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    Apr 06, 2016

    Selected Uber riders can pay in cash here

    FROM today, selected Uber customers can pay their fares in cash, under a pilot that makes Singapore the first developed city in the world to do so.

    This is a departure from the private car hire service's cashless payment policy here.

    The trial will involve a "large proportion of new and existing customers", said the San Francisco-based firm, but it did not reveal how many.

    While the global start-up accepts cash in about 40 of more than 400 cities it operates in, it said the Republic is "the first developed city in the world to experiment with cash payments".

    Observers noted that Uber's latest move ups the ante in the competition with rival transport app Grab for drivers and customers.

    Grab offers its customers both cash and cashless options, such as credit card, for its taxi bookings and for-hire chauffeur service, called GrabCar.

    Uber Singapore's general manager Warren Tseng said: "Currently, cash transactions make up over 30 per cent of all transactions on the island-state, so introducing cash payments as an alternative option for Singaporeans makes sense."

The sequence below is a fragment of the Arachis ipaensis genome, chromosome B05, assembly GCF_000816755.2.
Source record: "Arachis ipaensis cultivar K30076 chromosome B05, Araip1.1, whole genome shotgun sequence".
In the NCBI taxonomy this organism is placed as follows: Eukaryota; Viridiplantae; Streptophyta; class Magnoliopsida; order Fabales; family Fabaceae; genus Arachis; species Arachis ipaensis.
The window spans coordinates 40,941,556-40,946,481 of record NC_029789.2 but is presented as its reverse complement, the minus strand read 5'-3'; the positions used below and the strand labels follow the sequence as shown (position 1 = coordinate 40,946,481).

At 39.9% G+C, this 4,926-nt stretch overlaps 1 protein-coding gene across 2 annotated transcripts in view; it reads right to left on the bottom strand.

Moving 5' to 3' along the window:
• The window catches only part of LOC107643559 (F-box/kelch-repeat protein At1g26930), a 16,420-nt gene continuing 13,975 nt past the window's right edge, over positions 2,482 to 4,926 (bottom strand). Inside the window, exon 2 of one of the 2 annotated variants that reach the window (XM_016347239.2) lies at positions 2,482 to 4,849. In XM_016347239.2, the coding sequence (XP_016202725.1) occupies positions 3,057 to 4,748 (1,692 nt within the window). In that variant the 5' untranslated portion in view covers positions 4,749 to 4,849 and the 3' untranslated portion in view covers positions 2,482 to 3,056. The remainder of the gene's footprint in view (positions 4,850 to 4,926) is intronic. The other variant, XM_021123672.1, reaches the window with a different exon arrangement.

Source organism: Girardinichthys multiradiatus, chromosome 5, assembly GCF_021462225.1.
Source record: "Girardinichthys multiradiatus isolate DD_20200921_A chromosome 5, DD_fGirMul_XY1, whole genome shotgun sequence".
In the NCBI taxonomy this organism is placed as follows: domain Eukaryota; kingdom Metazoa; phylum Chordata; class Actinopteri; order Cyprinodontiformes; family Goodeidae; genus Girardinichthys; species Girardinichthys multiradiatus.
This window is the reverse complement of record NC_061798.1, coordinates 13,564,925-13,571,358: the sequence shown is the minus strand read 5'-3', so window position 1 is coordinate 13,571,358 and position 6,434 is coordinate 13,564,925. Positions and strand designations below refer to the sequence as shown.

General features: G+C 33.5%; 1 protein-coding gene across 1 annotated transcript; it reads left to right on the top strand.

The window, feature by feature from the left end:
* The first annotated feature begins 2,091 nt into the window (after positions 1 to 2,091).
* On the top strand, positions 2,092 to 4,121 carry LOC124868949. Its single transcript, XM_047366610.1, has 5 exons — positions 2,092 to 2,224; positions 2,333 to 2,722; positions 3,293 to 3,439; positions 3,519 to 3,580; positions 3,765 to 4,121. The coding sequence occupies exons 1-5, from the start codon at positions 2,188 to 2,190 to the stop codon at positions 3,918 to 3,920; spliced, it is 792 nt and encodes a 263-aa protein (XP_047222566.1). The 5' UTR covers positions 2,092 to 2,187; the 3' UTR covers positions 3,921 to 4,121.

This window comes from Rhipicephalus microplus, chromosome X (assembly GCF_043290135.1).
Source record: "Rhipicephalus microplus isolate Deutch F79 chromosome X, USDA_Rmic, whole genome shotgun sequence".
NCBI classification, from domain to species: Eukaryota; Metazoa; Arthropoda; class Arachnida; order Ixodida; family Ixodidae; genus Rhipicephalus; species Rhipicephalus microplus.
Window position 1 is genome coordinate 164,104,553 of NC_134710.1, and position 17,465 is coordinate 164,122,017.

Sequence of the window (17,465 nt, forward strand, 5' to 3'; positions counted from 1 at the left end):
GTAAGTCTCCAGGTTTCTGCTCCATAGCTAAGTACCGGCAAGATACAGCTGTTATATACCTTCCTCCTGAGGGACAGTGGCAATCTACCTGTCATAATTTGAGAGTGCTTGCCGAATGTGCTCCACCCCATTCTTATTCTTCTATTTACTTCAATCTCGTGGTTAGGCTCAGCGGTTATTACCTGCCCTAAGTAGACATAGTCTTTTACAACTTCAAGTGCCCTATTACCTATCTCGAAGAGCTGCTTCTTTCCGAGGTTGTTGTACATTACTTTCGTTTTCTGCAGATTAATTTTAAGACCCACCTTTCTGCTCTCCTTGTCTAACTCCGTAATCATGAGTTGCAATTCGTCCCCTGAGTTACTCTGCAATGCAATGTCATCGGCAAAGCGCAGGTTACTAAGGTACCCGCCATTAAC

But it is not only passengers who benefit. Mr Tseng said cash is also useful for drivers to help with day-to-day expenses like petrol.

    On Sunday, Uber informed drivers of when and how much to collect from cash-paying customers. Fares paid by cash are to be rounded down to the nearest 10 cents, and only the fare amount calculated by the app is to be collected, Uber said in a training video.

    Though Uber has touted cashless payment as a selling point for its convenience - allowing passengers to hop off the car at the destination - its latest move is seen as a way to win over more passengers and drivers to its platform.

    Private car hire drivers who operate for both Uber and Grab platforms said between 60 and 70 per cent of GrabCar's customers pay by cash as they hail from a more blue-collar background, and do not own credit cards.

    Asked about the proportion of cash transactions it receives, Grab would say only that its "numbers do show that people still prefer cash".

    Uber and GrabCar driver Chin T. T., 35, said: "Some passengers tell me they do not want to upload their credit card details for security reasons, for example, if the servers are hacked."